Posts Tagged ‘Harman Kardon’

Sidney Harman, physicist and electronics pioneer (ca. 1955)

Sidney Harman, who died yesterday, was born in Montreal in 1918, and grew up in New York City. According to Harman/Kardon’s website, “At New York’s City College, he majored in physics. In 1939, after he completed school, he found a job in the engineering department of the David Bogen Company, a firm that made public-address sound systems. He and his boss, chief engineer Bernard Kardon, quickly became friends.” In 1953, the two men partnered to found Harman/Kardon.

An electronics juggernaut

The first true high fidelity receiver invented by Harman/Kardon: the Festival D1000 (1954)

Harman and Kardon’s collaboration helped to create a new industry: high-fidelity audio. By 1954, the company simplified access to high-fidelity sound for the non-technical consumer with the introduction of the world’s first true hi-fi receiver, the Festival D1000. This product incorporated a tuner, control unit and power amplifier in a single chassis. Four years later, Harman Kardon presented the world’s first stereo receiver.

In addition to the Festival receiver, the also pioneered the TA230 stereo receiver (1958); the first ultrawide-bandwidth amplifier, the Citation II (1959); the first cassette deck with Dolby* B noise reduction, the CAD5 (1970); and the first high-current-capability amplifier, the Citation XX (1980).

Harman bought out Kardon, who retired in 1956 and proceeded to greatly expand the company. By the mid-1970s Harman-Kardon was a leader in the U.S. stereo industry. The company profited by pioneering the concept of separate components. Consumers would be able to mix and match them to create their own audio system. And the convenient part for the company was that Harman/Kardon made a wide array of those components.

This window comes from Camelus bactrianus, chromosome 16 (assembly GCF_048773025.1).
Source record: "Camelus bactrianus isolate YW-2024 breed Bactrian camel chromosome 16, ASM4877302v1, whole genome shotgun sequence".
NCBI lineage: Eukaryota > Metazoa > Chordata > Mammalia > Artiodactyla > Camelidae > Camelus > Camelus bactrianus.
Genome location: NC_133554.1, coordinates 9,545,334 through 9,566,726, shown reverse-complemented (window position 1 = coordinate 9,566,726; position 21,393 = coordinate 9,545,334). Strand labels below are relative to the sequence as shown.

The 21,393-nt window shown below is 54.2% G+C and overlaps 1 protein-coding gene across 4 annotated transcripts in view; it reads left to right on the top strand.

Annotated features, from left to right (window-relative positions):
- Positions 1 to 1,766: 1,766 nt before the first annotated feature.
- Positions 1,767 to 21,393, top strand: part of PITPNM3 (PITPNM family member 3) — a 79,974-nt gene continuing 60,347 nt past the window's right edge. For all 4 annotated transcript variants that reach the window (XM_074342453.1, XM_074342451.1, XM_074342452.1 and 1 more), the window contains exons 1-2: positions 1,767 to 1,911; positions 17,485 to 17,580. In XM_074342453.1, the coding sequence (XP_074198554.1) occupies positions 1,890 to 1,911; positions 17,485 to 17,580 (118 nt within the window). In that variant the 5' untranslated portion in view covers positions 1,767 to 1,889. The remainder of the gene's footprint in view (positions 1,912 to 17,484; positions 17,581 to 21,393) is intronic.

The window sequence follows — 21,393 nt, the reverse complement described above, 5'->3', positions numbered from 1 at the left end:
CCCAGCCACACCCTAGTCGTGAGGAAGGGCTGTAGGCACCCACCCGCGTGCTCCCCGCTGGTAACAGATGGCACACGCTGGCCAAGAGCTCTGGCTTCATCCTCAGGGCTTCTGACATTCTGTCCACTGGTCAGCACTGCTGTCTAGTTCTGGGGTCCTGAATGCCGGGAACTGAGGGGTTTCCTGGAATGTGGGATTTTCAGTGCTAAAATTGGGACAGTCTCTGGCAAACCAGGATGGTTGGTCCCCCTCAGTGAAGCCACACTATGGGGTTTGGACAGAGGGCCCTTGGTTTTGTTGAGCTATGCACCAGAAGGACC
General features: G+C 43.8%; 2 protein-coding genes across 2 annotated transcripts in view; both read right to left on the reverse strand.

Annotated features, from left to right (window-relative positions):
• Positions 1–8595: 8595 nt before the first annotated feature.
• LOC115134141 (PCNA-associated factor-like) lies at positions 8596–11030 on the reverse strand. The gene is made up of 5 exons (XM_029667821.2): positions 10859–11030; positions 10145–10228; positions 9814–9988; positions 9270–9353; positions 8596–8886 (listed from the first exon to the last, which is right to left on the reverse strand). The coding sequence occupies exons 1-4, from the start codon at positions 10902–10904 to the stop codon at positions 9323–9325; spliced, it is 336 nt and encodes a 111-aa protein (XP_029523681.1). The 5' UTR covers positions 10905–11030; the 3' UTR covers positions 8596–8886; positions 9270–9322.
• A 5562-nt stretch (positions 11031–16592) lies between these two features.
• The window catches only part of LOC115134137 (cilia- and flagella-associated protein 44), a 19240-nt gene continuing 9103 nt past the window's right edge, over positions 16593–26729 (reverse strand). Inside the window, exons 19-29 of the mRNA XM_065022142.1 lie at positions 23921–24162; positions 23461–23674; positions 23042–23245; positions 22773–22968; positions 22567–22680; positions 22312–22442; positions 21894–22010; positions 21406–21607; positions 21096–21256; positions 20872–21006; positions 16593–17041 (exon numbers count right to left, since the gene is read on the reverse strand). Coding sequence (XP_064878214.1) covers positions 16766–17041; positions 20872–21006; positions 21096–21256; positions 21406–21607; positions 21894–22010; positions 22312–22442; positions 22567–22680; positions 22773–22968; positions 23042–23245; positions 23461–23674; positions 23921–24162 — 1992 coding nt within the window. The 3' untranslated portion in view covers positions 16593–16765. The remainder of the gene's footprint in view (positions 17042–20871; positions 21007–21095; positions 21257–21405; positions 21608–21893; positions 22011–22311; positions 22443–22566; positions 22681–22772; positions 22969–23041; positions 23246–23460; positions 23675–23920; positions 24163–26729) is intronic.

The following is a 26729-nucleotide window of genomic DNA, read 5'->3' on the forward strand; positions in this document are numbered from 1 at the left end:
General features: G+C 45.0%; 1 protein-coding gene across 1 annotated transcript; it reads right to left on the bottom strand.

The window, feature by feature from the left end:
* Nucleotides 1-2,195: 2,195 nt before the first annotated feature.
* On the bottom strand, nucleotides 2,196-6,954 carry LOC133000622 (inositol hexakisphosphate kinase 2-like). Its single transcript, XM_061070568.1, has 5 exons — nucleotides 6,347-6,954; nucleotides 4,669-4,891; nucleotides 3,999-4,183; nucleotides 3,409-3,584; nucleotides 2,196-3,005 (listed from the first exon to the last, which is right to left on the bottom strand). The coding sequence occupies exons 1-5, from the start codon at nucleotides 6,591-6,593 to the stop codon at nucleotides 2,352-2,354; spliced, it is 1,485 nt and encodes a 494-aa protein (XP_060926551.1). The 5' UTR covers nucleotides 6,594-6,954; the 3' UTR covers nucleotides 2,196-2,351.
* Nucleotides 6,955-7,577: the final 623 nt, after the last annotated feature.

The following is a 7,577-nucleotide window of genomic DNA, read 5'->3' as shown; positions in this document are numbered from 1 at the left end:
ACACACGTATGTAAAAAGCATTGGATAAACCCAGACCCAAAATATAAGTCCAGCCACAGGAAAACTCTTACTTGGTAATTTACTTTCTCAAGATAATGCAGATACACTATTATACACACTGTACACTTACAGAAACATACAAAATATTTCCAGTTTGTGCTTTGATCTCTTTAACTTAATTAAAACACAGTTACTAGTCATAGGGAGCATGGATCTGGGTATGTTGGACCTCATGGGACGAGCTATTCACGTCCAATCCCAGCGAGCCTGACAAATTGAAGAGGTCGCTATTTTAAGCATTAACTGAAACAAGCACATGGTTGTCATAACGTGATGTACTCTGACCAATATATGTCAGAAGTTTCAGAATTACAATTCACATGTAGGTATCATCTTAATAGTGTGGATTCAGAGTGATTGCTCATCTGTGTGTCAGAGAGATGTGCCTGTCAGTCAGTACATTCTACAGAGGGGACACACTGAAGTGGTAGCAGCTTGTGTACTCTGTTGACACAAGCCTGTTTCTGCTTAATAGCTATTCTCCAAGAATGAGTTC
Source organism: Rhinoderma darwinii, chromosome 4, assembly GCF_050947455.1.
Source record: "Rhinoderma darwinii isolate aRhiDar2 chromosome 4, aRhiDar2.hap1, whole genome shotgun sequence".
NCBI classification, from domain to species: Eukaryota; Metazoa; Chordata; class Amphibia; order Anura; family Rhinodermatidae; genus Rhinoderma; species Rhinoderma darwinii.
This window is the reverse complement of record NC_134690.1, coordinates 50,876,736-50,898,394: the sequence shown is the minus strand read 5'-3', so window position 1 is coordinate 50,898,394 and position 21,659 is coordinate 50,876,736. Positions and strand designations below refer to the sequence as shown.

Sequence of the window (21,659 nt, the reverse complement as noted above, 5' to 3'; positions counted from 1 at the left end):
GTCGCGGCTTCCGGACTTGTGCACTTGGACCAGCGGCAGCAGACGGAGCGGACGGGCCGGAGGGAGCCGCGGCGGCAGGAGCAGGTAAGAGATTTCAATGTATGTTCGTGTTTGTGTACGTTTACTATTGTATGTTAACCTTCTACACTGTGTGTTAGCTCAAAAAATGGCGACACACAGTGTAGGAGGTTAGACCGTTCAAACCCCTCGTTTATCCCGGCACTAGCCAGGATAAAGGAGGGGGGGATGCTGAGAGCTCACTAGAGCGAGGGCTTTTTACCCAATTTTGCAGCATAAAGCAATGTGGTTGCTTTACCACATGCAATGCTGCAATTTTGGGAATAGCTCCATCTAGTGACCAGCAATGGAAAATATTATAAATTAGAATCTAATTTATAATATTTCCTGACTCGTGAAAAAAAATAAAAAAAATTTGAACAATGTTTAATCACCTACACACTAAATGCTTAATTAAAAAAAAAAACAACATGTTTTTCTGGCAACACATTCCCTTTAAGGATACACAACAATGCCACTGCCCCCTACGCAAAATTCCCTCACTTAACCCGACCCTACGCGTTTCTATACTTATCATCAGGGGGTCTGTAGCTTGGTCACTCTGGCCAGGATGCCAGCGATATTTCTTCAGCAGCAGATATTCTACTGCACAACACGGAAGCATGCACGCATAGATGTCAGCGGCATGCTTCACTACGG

As the 1960s and then the ‘70s progressed, Harman attributed the success of Harman Kardon and his other companies to a new style of management. He encouraged his managers “to respect people who do the work, to see them as a great untapped resource.” He believed strongly that the workers could contribute smart, practical ideas about ways to improve the manufacturing process.
A passion for politics and publishing

In 1976, Sidney Harman accepted an appointment in the Carter administration as undersecretary of the Department of Commerce. Upon entering government, he sold his company to conglomerate Beatrice Foods to avoid appearance of a conflict of interest. Beatrice then proceeded to sell nearly half of all the company’s holdings.

After Harman left the Commerce Dept. in 1978, he created Harman International Industries and went on a buying spree for new businesses, including several which Beatrice had previously sold off. Consequently, the company’s assets grew from approximately $80 million in 1981 to more than $500 million in 1989. By 1990, Harman International was selling consumer audio gear under such brands as JBL, Harman Kardon, Infinity and Epicure loudspeakers, as well as professional audio systems with such brands as JBL Professional, UREI, Soundcraft, etc.

Harman collected magazines from an early age and devoured them as quickly as he acquired them. A lifelong Democrat, Harman opposed the Vietnam War and for a year taught young black students in Prince Edward County, Virginia after the public schools were closed in a callous attempt to avoid desegregation.  In 1980, Harman married 9-term California congresswoman Jane Harman.

In 2010, Harman made a splash in the publishing and political worlds by purchasing financially troubled Newsweek magazine for $1 plus $47 million in liabilities. His leadership resulted in the magazine’s joining forces with Tina Brown’s online publication The Daily Beast.

Having aquired a personal fortune over his lifetime of some $500 million,

Sidney Harman, tennis star Andre Agassi and Rep. Jane Harman in Washington, D.C. at the American Academy of Achievement International Summit, June, 2007.

Harman gave millions to education, the performing and fine arts and other philanthropies. Harman has been often referred to as a “Renaissance Man” with a penchant for quoting long passages of Shakespeare from memory, and who lectured at the University of Southern California in disciplines as varied as architecture, medicine and law.

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